NFL Nation: Tampa Bay Bucs
Posted by ESPN.com's Mike Sando
The Seahawks combined inept offense with an often pedestrian defense to fall further from relevance in the NFC West. They are 1-5 heading into a Week 8 matchup at San Francisco, a game featuring teams that have suffered a combined seven defeats in a row.
Seattle lost more than the game against Tampa Bay. Pro Bowl middle linebacker Lofa Tatupu, already suffering through a subpar season by his standards, did not return after suffering an unspecified injury of unknown severity.
Injured quarterback Matt Hasselbeck may or may not return in the next week or two, but the Seahawks shouldn't fool themselves into thinking everything will be fine if and when Hasselbeck returns to the lineup. The Seahawks' season was spiraling downward before a recurring back issue sidelined Hasselbeck indefinitely.
Seattle converted only twice on third down. The Bucs converted 10 of 18 times. The Seahawks' defense still kept the score close enough for a team with a competent offense to challenge. But the Seattle passing offense poses virtually no threat in its current state. The situation at receiver remains disjointed at best. The offensive line isn't meeting expectations.
The running game and special teams were problematic for Seattle last season. Those areas were relatively strong against the Bucs, no consolation after a third consecutive defeat.
Posted by ESPN.com's Mike Sando
The 49ers might not have a place on the field for the player they drafted first overall in 2005, but they regularly stock their lineup with first-round choices from other teams.
Five projected 49ers starters entered the NFL as first-round draft choices for other teams. This figure counts the recently signed Takeo Spikes, who is expected to eventually supplant Jeff Ulbrich on the depth chart.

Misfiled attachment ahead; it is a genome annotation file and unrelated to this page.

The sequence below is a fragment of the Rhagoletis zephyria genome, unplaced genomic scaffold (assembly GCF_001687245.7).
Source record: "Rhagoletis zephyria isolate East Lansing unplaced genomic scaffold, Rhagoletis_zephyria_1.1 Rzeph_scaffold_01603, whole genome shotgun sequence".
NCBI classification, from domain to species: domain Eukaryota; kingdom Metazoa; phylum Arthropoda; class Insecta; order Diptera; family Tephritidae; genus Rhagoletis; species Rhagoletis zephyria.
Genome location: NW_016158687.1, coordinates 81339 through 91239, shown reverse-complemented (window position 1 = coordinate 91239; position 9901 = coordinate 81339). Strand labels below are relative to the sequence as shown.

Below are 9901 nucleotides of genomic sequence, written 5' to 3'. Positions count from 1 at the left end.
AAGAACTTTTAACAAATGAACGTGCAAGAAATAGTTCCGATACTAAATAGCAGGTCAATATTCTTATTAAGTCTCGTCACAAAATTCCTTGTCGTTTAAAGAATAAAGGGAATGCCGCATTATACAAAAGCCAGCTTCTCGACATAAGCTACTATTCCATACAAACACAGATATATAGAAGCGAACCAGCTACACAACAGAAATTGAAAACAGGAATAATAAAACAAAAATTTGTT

The other NFC West teams are carrying a combined three starters fitting the same description: Seahawks defensive end Patrick Kerney (Falcons), Seahawks linebacker Julian Peterson (49ers) and Cardinals running back Edgerrin James (Colts).
The 49ers and Rams each have only four projected starters from their 2005 and 2006 draft classes. The Cardinals and Seahawks have six apiece. The difference is significant.
Tampa Bay, Washington, Oakland and the New York Jets have joined the 49ers in building lineups checkered with first-round choices from other teams. Indianapolis almost never finds its starters from another team's draft classes, regardless of the round (defensive end Raheem Brock, a seventh-round choice of the Eagles, is the only Colts starter drafted by another team).
The 49ers rank among the league leaders in retaining their own draft choices -- their roster features 35 such players -- but only 10 of them are projected starters. The league average is more than 12. Indianapolis has 17. New England and San Diego have 14. Arizona leads the NFC West with 15. The Rams and Seahawks each have 12.
San Francisco can pump up those numbers by developing its younger players. None of this team's second-round draft choices is scheduled to start this season (Justin Smiley left for the Dolphins). Rookie receiver Josh Morgan, a sixth-round choice, looks like a future starter. Developing rookie defe
nsive lineman Kentwan Balmer and second-year receiver Jason Hill will be important. And everything changes if Alex Smith emerges as more than J.T. O'Sullivan's backup.